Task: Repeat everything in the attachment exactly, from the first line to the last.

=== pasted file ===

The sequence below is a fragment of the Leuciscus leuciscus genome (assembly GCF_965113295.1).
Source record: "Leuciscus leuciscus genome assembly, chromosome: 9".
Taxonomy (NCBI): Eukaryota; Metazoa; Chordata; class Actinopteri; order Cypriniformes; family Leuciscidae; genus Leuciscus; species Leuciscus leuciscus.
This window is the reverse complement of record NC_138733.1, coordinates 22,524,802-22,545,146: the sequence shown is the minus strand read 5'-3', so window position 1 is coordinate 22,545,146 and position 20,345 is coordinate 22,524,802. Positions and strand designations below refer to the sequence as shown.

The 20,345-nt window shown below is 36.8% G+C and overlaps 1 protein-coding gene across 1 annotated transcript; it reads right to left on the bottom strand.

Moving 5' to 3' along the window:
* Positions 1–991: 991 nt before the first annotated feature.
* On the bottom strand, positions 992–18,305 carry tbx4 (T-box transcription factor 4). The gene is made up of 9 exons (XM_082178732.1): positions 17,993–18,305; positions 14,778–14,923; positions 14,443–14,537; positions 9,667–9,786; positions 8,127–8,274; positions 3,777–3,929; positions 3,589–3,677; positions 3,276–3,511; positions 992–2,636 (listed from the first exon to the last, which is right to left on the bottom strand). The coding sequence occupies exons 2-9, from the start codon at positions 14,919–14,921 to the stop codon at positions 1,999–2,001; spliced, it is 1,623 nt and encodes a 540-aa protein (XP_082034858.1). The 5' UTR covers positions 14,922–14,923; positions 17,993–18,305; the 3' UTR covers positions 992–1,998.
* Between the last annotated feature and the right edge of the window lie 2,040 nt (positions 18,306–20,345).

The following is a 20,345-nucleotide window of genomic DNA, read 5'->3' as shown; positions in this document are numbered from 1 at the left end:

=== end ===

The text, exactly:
The sequence below is a fragment of the Leuciscus leuciscus genome (assembly GCF_965113295.1).
Source record: "Leuciscus leuciscus genome assembly, chromosome: 9".
Taxonomy (NCBI): Eukaryota; Metazoa; Chordata; class Actinopteri; order Cypriniformes; family Leuciscidae; genus Leuciscus; species Leuciscus leuciscus.
This window is the reverse complement of record NC_138733.1, coordinates 22,524,802-22,545,146: the sequence shown is the minus strand read 5'-3', so window position 1 is coordinate 22,545,146 and position 20,345 is coordinate 22,524,802. Positions and strand designations below refer to the sequence as shown.

The 20,345-nt window shown below is 36.8% G+C and overlaps 1 protein-coding gene across 1 annotated transcript; it reads right to left on the bottom strand.

Moving 5' to 3' along the window:
* Positions 1–991: 991 nt before the first annotated feature.
* On the bottom strand, positions 992–18,305 carry tbx4 (T-box transcription factor 4). The gene is made up of 9 exons (XM_082178732.1): positions 17,993–18,305; positions 14,778–14,923; positions 14,443–14,537; positions 9,667–9,786; positions 8,127–8,274; positions 3,777–3,929; positions 3,589–3,677; positions 3,276–3,511; positions 992–2,636 (listed from the first exon to the last, which is right to left on the bottom strand). The coding sequence occupies exons 2-9, from the start codon at positions 14,919–14,921 to the stop codon at positions 1,999–2,001; spliced, it is 1,623 nt and encodes a 540-aa protein (XP_082034858.1). The 5' UTR covers positions 14,922–14,923; positions 17,993–18,305; the 3' UTR covers positions 992–1,998.
* Between the last annotated feature and the right edge of the window lie 2,040 nt (positions 18,306–20,345).

The following is a 20,345-nucleotide window of genomic DNA, read 5'->3' as shown; positions in this document are numbered from 1 at the left end: